Stynes subsequently returned home to Perth in 2020 and signed with NPL WA side Gwelup Croatia for their debut season in the WA top-flight in 2020, which was able to go ahead in a modified format thanks to the state's efforts at suppressing COVID-19.

At that point, however, little consideration was being made towards forcing his way back into the Glory setup.

"The main reason for coming back to Perth was because I had my degree to study," he told ESPN.

"I'm studying law at Murdoch University. I've been doing that since I graduated from school, just part-time, chipping away. I've completed about two years worth of it, so I've got about another two, maybe three years to go. But that will be staggered over part-time study.

"I've always had that outside of football. I try to balance the two and, you know, make sure that I have something -- a release from football -- because it can be overwhelming and consuming so it's good to have that stimulant to have the mind thinking about other things.

"I think people are always going to look back and have regrets. But, in my situation, I look back and I think those experiences I've had made me stronger. I know it sounds cliche but all that stuff I think has helped me in the situation I'm in now as football is one of the toughest industries in the world to break into.

"You've got to deal with so much stuff -- not being in the team, not being selected, being injured -- and I think you've got to have the right mentality to succeed in it.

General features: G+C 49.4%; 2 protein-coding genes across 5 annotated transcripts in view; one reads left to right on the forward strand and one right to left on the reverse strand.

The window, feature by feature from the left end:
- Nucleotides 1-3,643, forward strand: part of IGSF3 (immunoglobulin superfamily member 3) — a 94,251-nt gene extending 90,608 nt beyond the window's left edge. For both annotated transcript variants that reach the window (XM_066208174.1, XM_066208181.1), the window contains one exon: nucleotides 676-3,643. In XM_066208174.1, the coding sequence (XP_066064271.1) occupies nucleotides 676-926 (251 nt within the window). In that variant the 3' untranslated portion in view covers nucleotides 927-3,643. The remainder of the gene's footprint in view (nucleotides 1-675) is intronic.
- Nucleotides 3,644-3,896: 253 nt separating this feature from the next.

"I'm nowhere near where I want to be or have done what I need to do in terms of my career so far, but I've had a good start to this second stint now so I want to continue that."

The journey that he has already undergone off the pitch already won him plaudits out West.

"Daniel has worked hard on the mental side of the game and is continually trying to improve this area as well as the usual physical demands," Glory boss Garcia told ESPN. "His focus has changed toward what he can affect and do to improve. This has improved not only his performance but his mentality and outlook toward training and playing.

"We have been very happy with his growing maturity as a player and a person."

Stynes next opportunity to impress on the park will arrive when he and his Glory teammates seek to re-enter the A-League's top-six when they welcome Brisbane Roar to HBF Park on Friday night.